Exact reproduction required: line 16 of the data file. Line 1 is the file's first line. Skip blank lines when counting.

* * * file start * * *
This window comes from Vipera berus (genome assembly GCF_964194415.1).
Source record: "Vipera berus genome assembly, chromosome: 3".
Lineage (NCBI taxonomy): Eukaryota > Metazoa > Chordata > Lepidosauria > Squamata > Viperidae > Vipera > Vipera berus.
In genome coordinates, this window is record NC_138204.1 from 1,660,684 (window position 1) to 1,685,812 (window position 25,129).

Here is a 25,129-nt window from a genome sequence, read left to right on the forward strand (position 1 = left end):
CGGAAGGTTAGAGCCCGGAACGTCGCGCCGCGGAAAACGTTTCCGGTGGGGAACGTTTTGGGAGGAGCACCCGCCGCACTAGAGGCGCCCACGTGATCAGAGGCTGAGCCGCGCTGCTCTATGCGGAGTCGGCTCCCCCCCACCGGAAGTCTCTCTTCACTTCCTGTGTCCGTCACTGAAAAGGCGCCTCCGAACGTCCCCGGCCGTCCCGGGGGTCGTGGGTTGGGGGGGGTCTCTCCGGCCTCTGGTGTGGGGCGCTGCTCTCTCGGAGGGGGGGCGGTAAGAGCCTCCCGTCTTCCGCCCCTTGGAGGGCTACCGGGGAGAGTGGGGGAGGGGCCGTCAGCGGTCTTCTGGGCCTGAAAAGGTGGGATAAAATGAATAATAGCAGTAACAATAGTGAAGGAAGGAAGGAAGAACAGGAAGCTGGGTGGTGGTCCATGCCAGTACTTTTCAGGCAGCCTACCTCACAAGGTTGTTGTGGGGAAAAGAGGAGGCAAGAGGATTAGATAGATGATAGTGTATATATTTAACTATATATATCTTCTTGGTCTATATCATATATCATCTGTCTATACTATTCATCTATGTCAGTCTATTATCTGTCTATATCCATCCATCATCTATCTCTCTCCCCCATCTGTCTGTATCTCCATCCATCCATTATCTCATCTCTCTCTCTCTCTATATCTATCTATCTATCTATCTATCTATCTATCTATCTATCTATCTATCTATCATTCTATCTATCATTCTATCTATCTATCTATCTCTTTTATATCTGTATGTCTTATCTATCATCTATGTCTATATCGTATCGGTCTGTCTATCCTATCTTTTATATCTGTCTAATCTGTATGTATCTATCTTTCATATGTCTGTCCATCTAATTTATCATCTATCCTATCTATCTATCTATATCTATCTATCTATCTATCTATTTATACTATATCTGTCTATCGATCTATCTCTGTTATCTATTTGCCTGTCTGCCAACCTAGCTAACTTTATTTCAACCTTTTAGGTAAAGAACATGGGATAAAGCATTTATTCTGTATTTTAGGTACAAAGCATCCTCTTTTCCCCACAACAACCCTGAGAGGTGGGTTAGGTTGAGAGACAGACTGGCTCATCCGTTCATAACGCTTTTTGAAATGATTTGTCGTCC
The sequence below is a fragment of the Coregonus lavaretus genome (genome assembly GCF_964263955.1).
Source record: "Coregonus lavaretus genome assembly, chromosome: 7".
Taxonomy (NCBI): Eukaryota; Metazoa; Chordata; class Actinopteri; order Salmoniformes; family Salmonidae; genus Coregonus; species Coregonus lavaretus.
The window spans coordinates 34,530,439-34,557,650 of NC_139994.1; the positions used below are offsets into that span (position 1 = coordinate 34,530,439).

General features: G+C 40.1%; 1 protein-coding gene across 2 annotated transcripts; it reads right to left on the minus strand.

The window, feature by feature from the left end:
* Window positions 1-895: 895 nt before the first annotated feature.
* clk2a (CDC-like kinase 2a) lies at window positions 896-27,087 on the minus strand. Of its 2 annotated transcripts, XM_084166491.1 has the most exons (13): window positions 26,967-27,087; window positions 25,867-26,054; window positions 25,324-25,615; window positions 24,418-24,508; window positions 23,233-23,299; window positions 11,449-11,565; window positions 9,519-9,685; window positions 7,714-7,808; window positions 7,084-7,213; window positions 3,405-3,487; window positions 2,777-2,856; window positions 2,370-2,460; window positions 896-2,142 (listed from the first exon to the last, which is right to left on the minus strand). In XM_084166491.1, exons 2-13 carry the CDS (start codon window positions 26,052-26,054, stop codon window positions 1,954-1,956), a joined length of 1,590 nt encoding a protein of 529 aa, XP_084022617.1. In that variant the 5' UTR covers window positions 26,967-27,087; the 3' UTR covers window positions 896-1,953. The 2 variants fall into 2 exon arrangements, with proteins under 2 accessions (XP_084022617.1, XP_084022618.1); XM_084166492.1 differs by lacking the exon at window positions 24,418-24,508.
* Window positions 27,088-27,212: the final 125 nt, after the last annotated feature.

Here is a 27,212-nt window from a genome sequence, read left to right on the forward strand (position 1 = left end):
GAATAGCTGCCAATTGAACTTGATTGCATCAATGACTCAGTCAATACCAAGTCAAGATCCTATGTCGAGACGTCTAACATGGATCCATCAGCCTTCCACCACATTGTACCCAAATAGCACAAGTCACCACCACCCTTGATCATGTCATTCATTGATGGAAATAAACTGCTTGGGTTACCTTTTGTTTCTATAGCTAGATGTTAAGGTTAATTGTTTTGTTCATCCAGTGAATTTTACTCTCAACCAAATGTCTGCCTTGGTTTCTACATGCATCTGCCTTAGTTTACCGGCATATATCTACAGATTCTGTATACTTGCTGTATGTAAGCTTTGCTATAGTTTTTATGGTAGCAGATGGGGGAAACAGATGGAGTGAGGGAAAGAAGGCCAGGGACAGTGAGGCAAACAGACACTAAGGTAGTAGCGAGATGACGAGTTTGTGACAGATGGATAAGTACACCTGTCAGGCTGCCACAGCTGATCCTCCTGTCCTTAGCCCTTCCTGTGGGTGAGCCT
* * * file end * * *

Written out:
Here is a 27,212-nt window from a genome sequence, read left to right on the forward strand (position 1 = left end):